Lee gets second chance at Olympic gold
That’s the day he lost to Spain’s Joel Gonzalez Bonilla 17-8 in the men’s 58-kilogram division final of the 2012 London Olympics and settled for silver. At the time, Lee was aiming to become the youngest Korean taekwondo athlete to achieve the sport’s Grand Slam after topping the 2010 Asian Games, 2011 World Taekwondo Championships and 2012 Asian Taekwondo Championships.
Now 23, Lee has lost his chance to claim the title as the youngest athlete. But he still hasn’t given up on the Grand Slam as he guns for gold in the 2016 Summer Games in Rio de Janeiro.
Looking back on his performance four years ago, Lee regrets the excessive diet that pulled him down at the end. In order to meet the Olympic weight class - which is different from the Asian Games and Worlds - he decided to compete in the 58-kilogram division, five kilograms less than his usual weight. But going on a diet was physically challenging, and his stamina ran out after going through two overtime bouts.
“To take advantage of my [1.82-meter height], I lowered my weight class, but it turned out to be a failure,” Lee said, reflecting on his first Olympics appearance. “For the upcoming Olympics, I want to compete in a higher weight class while eating comfortably.”
Lee, who also won gold in the 2014 Asian Games, started taekwondo at the age of 5 because of his father Lee Joo-yeol, who ran his own taekwondo academy. For the junior Lee, Olympic gold was always a lifelong dream.
When he was in his second year of middle school, Lee had to write his own epitaph for a homework assignment. According to Lee, he wrote, “As a taekwondo national team member, I won three consecutive Olympics - in 2012, 2016 and 2020 - and died at the age of 99.”
Lee worked zealously toward his goal - even becoming ambidextrous to gain an advantage. He originally only used his right hand and foot, but he trained hard to build up use of his left foot and hand.
“After he fell in a slump, he ate with his left hand and used his left foot,” Lee Joo-yeol said. “Even though he spilled food while eating, he was eventually able to use his left hand smoothly after just a year.”
Learning from his second-place finish at the 2012 Olympics, Lee has been competing since 2014 in the 68-kilogram division and is now the world No. 1 in his weight class. After winning the World Taekwondo Grand Prix in Mexico last month, the two-time World Taekwondo Federation (WTF) male athlete of the year secured his spot in the 2016 Summer Games.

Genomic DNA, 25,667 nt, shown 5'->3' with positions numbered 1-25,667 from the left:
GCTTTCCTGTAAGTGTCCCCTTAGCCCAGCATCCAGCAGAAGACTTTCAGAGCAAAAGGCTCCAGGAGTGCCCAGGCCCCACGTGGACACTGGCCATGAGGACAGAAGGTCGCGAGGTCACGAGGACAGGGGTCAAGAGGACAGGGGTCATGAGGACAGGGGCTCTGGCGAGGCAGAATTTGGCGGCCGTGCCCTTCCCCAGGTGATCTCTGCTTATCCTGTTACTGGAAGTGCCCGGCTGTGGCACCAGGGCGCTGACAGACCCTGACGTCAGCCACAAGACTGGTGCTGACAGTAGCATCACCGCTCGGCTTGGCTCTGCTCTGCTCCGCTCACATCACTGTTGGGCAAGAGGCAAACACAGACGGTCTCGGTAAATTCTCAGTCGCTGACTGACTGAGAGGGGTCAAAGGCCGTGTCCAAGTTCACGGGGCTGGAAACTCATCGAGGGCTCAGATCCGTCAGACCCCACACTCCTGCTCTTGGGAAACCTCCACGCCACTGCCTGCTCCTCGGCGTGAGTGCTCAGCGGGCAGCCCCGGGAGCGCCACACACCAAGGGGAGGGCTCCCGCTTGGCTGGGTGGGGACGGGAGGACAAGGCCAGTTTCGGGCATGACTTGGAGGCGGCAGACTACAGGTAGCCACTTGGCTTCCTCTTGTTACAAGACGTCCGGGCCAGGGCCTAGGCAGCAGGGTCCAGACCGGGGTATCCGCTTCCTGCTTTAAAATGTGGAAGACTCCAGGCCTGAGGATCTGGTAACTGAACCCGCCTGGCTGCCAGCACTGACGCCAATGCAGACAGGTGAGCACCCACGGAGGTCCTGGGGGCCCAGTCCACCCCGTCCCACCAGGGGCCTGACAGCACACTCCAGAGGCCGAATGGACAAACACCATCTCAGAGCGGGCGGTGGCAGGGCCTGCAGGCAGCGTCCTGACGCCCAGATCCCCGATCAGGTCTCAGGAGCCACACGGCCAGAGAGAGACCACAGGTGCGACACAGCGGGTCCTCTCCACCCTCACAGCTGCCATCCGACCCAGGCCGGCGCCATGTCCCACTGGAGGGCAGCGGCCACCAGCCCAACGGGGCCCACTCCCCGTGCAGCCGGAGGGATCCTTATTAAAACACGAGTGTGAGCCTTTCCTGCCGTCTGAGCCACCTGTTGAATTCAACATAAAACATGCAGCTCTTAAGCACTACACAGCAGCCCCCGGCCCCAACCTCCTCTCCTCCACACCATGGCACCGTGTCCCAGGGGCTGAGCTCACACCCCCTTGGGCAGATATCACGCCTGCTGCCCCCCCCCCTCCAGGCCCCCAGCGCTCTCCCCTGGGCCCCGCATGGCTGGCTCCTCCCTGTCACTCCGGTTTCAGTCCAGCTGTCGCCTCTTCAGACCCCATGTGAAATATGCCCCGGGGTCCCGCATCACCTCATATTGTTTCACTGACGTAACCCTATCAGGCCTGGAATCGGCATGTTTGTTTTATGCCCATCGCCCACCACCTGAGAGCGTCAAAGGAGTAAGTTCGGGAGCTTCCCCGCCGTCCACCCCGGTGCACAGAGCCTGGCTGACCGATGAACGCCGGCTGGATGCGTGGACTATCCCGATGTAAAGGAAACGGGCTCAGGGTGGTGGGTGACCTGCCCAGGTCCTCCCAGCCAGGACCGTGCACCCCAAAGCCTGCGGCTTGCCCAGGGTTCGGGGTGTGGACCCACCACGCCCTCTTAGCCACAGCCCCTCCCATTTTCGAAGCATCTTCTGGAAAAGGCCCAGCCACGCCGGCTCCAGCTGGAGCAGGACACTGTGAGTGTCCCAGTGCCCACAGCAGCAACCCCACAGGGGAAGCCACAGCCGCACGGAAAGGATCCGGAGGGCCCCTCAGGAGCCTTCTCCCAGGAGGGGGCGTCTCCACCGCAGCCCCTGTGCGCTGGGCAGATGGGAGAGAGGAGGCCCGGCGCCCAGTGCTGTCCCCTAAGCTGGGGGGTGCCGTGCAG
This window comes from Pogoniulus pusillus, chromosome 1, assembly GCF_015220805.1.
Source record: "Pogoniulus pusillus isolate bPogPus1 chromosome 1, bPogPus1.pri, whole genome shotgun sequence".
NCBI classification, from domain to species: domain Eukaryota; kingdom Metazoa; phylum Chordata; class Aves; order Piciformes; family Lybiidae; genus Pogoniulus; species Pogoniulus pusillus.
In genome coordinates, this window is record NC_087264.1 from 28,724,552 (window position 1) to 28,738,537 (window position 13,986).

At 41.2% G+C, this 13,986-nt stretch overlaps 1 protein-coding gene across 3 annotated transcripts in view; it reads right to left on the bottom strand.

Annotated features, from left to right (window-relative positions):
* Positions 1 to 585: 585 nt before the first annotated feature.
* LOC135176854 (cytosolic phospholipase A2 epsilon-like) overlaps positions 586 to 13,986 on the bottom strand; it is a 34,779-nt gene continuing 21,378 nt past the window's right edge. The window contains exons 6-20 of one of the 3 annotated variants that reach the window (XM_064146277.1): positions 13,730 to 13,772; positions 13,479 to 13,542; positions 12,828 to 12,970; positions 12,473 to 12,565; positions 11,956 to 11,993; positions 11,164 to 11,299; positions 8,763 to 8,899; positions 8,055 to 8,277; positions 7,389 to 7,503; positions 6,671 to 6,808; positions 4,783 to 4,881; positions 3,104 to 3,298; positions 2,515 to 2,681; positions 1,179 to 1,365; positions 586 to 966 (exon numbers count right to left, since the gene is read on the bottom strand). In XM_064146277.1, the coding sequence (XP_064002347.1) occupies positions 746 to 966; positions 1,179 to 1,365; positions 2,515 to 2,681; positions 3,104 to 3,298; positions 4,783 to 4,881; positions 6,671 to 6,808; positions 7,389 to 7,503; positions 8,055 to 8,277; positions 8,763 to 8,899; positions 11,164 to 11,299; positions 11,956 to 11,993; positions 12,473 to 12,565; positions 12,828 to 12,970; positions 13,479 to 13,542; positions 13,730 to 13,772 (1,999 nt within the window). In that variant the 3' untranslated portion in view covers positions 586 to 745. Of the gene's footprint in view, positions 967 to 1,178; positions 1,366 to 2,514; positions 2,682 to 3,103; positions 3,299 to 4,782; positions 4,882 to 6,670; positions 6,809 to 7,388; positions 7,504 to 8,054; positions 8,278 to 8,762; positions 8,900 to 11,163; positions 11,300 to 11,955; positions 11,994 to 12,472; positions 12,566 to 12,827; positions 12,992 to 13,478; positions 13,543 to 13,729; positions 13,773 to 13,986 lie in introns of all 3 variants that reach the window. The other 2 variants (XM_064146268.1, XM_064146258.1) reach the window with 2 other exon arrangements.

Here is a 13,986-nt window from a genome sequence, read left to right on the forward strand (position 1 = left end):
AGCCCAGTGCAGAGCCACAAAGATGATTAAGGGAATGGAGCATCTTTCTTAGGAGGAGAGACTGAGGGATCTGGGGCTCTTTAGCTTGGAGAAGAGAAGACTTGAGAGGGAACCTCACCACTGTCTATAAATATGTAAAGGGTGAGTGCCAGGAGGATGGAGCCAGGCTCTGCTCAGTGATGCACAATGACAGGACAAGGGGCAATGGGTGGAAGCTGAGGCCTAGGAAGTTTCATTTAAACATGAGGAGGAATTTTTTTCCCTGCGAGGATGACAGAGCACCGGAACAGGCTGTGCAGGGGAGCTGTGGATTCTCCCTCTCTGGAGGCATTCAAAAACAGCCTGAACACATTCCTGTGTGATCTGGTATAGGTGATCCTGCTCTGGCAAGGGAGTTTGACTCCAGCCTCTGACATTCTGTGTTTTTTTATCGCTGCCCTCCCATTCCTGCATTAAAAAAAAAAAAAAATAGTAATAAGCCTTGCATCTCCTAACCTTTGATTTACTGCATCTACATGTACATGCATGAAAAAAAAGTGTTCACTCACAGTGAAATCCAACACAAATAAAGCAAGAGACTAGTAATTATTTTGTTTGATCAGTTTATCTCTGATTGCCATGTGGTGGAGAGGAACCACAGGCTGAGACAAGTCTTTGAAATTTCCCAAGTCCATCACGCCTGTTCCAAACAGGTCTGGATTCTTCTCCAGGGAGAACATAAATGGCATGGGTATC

As Lee prepares for the big event in August, one new development in the sport may work in his favor.
In order to improve its scoring system, the WTF introduced electronic body protector equipment four years ago in London. They were first praised for their scoring accuracy, but controversy soon arose because light tapping could also lead to points. The WTF is now upgrading the system so that only accurate and powerful attacks can be counted for points, a plus for Lee, who is known for his powerful hits and high techniques.
However, the road to gold will not be a walk in the park. In the 68-kilogram division, Lee will have to outperform other top taekwondo athletes including Belgium’s Jaouad Achab, Russia’s Alexey Denisekno, Mexico’s Saul Gutierrez and Turkey’s Servet Tazegul.
Lee will also have to face Gonzalez Bonilla, the Spanish rival who cost him his Grand Slam goal four years ago and has since also moved up to the 68-kilogram division.
“Since I changed my weight class, my advantages in physique and power may have gone down, but I have gained a lot of confidence after playing against top-class athletes in international tournaments,” Lee said. “I’m working hard to increase my weight without influencing my speed.”
Lee hopes his hard work will pay off in Brazil. On Jan. 14, at the Korean athletes’ training kickoff ceremony for 2016 at the Taeneung National Training Center, he vowed to improve over his performance from four years ago.
“I still have regrets that I couldn’t show my best in London,” Lee said. “Now, I want to show a performance where fans can feel, ‘wow this guy really worked hard.’”
BY SONG JI-HOON, JOO KYUNG-DON [email@example.com]